Middle Eastern Chili

I got invited rather last minute to a Chili Cook-Off tomorrow. I’ve never been a huge fan of chili, and by no means have any sort of potentially prize-winning recipe. Nor did I really have time to experiment and come up with one.

Here is what I was told:

“There is one rule and one rule only: You must make your own chili from scratch.
Compete for: Most Original, Spiciest and Best in Show. If there are enough vegetarian chilis, we will make a fourth category. All voting is anonymous.”

Since I can’t tolerate the heat like I once could, that category was out. Chili without meat is not even worth talking about, so forget that, and there’s no way I’d even be in the same league as Best In Show. Which leaves “most original”, or in my case, the “WTF is That?” category.

Purists and most Texans prefer their chili without beans, with pieces of beef or other animal, such as venison or other game. I usually go for the California style of ground beef with beans. But since I am looking for a bit of novelty, I needed to mix it up a bit more than that. I decided to do a middle eastern inspired version, with a mix of ground beef and lamb, sweetened with dates, and spiced with harissa, using chickpeas instead of pinto beans.

Unfortunately, I wasn’t able to get any lamb suitable for grinding, and don’t have any harissa or all of the ingredients to make it, so had to improvise some more. The result is simmering in the crock pot right now, I’ll report back tomorrow with the results. Meanwhile, here is the recipe.

1 kg goat stew meat (with bones)
1.5 lb beef chuck
1 small whole onion
2 cloves garlic
3 bay leaves, 1 stick cinnamon, 1 black cardommon pod, 1 dried chipotle chili
1 TB Red wine vinegar
1 teaspoon Worcester sauce
2 TB Osem chicken soup powder

Crock Pot
1 lb ground beef
1 onion chopped
1 long hot pepper, chopped
1 Italian frying pepper, chopped
4-6 oz dark beer
1-2 oz bourbon
2 TB Silan
6 pitted Dates, chopped
6 dried apricots, chopped
Small can Rotel tomato sauce
1 bag dried chickpeas, soaked
Beef broth
Fresh Oregano
Fresh thyme
Fresh culantro, chopped (yes culantro, not cilantro)
1 teaspoon salt
Chili Powder spice mixture
2 each guajillo, ancho, pasilla dried hot peppers, ground
1 teaspoon new Mexican chili powder
hot paprika, Aleppo pepper, cayenne to taste
baharat and garam masala
ground Coriander
1 teaspoon Cumin seeds, roasted and ground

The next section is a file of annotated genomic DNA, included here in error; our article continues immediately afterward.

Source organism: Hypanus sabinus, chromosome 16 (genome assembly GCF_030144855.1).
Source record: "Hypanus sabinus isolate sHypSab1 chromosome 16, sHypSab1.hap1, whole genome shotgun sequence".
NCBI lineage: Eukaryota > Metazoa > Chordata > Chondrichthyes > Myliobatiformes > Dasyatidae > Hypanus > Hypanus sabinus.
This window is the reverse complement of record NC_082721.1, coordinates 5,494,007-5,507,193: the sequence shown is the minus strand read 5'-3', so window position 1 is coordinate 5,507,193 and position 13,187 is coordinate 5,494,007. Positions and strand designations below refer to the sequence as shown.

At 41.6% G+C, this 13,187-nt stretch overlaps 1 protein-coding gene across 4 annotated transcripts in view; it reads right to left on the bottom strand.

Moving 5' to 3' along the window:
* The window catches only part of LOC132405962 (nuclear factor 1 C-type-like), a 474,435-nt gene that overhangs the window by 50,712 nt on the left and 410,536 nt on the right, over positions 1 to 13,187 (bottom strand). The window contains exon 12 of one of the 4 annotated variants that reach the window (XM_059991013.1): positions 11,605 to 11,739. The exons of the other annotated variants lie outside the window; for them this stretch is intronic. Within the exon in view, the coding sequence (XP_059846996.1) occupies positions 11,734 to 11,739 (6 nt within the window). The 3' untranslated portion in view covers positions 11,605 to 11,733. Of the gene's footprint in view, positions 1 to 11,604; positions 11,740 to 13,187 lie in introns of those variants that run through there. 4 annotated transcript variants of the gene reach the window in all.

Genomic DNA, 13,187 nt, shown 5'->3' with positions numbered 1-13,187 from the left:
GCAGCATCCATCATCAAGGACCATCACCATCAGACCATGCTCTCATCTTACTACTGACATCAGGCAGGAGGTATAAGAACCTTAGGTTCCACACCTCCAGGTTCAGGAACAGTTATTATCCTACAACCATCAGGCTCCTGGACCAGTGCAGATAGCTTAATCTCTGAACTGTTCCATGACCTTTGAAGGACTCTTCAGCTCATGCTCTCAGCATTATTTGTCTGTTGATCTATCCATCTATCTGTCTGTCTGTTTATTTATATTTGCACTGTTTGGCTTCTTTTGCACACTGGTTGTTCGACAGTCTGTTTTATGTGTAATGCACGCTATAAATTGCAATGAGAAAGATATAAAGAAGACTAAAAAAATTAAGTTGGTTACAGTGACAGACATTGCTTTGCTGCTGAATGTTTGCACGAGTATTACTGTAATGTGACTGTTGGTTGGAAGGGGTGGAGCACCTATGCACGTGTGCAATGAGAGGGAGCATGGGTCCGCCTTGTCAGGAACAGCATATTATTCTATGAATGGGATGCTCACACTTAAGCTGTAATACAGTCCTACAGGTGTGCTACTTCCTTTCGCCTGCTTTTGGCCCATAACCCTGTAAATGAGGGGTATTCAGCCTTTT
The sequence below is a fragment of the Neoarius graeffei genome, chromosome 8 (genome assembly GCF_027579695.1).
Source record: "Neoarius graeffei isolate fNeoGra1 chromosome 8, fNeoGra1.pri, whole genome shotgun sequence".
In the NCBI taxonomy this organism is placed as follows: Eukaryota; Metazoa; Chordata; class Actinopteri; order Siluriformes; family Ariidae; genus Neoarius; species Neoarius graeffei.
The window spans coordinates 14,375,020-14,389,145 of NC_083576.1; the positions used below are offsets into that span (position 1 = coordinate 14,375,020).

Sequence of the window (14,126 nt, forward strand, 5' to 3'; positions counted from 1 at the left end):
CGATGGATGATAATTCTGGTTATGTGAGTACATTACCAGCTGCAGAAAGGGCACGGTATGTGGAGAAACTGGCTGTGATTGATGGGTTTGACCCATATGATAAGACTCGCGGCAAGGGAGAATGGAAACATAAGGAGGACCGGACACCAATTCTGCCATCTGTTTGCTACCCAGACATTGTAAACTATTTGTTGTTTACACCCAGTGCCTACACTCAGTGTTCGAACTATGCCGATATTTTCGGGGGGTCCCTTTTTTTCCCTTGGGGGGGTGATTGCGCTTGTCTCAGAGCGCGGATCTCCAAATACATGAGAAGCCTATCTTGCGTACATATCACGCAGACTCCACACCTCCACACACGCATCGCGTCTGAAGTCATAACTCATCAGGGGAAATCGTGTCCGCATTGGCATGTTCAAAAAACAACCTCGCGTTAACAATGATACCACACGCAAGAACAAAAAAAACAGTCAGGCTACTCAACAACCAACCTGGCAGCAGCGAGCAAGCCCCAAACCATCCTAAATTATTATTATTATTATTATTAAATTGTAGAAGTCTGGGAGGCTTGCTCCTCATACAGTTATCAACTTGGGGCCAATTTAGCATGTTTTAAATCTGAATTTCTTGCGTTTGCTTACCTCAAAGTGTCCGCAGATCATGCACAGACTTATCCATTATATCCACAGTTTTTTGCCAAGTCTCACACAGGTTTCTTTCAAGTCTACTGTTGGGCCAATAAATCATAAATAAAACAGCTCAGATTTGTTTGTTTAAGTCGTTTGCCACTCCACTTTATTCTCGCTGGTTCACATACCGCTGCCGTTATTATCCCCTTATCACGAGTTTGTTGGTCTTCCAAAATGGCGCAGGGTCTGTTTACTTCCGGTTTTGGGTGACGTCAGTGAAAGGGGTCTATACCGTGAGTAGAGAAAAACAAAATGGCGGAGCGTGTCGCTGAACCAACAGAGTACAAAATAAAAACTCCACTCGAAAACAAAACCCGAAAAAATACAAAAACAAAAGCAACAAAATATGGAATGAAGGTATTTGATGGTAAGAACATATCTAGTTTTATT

Caraway, fennel
1 dried Persian lemon
2 teaspoons black pepper
Fresh chopped Mint and/or Cilantro
  1. In large pot, heat 1 teaspoon of canola oil
  2. rinse and dry the goat/lamb and brown on all sides over high heat
  3. Cut beef into bit sized pieces
  4. When goat is browned, add beef and brown on all sides
  5. When fully browned, cover meat with boiling water.
  6. Add 1 whole onion, 3 bay leaves, 1 stick cinnamon, 1 black cardommon pod, 1 dried chipotle chili, 1-2 TB Osem chicken powder
  7. Season with Worcester and vinegar
  8. boil down until only about 1/2″ of liquid is left at the bottom of the pot
  9. remove from heat and stir in about 1/3 of the spice mixture
  10. Meanwhile, chop the remaining onion, pepper, and sauté in a bit of olive oil in the crock pot. Add ground beef and fruit, mix well, and moisten with 2 ladles of beer.
  11. Stir in tomato sauce, silan, bourbon, and about 1/3 of the spice mixture. Result should be a slightly sweet, thick spicy meat sauce. Taste and adjust seasonings.
  12. Add the meat and gravy from the other pot, discarding the whole spices.
  13. Mix well with meat sauce, add sprigs of fresh oregano and thyme
  14. Add chickpeas (start with half and adjust amount until it looks like the right amount) and stir gently
  15. Taste and adjust seasonings.
  16. Cook on high for 2 hours, then on low for 3-4 hour or until chickpeas are tender
  17. discard oregano and thyme, ladle into bowls and sprinkle chopped mint and/or cilantro.
  1. I had intended to use a ground lamb/ground beef mixture, but couldn’t find any suitable lamb, so the bony goat was a compromise, balanced with the chunks of chuck steak.
  2. Canned chickpeas would work just as well
  3. Goat can be removed prior to serving if a boneless stew is desired.
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